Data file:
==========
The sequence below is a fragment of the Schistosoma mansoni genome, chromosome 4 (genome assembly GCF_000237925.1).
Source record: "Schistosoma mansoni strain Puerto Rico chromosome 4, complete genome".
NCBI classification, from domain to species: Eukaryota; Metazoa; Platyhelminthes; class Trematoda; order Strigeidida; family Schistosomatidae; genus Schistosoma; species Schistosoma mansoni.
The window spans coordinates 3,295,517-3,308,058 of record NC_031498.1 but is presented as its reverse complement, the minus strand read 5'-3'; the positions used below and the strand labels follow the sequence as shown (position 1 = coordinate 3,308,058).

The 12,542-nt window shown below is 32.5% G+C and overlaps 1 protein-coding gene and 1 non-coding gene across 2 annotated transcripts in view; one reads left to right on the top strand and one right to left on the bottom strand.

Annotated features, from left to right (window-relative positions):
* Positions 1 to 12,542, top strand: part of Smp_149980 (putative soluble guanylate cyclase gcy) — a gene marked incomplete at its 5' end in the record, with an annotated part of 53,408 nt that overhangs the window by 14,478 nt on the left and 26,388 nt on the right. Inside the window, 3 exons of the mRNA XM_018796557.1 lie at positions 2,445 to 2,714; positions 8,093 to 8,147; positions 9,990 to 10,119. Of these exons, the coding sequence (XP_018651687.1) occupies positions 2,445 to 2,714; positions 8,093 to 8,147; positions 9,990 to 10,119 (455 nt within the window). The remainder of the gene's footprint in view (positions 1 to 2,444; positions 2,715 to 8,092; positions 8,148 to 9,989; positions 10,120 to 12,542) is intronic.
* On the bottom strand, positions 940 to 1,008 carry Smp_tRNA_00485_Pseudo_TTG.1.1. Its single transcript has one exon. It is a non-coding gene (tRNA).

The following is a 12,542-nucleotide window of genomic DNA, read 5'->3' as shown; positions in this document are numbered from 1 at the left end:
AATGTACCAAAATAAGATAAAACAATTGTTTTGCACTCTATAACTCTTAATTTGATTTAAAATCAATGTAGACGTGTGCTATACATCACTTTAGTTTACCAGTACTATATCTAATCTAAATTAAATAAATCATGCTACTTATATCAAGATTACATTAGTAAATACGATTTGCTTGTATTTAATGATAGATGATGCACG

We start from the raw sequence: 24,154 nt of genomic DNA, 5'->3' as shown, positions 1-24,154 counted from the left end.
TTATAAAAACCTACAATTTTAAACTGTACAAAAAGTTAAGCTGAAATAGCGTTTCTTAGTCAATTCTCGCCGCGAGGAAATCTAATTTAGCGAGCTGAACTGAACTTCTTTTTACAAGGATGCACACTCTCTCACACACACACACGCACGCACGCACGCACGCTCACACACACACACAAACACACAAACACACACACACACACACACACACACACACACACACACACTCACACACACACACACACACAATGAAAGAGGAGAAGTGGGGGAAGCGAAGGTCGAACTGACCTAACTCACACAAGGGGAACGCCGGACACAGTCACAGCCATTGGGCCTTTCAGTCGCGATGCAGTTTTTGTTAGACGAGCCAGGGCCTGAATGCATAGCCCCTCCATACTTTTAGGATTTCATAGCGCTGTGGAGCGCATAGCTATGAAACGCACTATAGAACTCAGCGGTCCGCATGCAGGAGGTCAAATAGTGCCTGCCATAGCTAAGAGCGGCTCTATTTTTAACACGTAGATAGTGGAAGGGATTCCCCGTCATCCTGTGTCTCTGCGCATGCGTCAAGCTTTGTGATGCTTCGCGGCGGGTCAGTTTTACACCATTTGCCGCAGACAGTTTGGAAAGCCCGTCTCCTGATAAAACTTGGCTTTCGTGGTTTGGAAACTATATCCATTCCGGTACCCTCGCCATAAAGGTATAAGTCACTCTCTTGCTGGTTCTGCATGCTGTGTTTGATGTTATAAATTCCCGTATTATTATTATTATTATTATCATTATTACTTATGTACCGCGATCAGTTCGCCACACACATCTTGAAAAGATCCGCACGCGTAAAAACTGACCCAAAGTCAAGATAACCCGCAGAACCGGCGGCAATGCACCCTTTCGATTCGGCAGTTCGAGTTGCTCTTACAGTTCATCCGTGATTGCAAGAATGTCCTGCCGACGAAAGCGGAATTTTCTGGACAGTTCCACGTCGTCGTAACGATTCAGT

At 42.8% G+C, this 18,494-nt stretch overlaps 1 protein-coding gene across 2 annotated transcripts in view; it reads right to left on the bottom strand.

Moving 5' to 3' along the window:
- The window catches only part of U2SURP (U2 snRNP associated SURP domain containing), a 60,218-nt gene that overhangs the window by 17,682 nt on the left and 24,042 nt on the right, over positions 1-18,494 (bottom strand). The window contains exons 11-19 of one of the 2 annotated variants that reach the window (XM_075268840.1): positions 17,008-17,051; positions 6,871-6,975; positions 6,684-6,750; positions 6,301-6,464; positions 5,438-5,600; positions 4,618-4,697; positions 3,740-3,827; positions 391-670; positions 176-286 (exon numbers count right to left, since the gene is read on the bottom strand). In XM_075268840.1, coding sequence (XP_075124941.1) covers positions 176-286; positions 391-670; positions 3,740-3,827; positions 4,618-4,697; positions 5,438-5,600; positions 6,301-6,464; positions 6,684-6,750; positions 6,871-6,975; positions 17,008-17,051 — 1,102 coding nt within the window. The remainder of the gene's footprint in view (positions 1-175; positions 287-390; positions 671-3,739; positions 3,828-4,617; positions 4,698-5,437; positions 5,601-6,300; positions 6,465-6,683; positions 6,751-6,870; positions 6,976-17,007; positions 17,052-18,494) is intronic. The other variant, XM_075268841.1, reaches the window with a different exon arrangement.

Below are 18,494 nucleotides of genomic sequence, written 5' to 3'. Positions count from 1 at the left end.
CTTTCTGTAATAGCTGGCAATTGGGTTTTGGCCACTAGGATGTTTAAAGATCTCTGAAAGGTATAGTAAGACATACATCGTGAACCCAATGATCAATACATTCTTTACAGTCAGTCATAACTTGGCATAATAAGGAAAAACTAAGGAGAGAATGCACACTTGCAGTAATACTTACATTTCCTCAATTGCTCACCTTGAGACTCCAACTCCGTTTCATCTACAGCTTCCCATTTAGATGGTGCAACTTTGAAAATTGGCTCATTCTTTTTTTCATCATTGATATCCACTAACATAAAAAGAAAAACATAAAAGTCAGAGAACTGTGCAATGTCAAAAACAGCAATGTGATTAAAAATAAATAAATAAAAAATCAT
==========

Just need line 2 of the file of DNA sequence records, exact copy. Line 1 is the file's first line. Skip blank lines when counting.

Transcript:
Source record: "Schistosoma mansoni strain Puerto Rico chromosome 4, complete genome".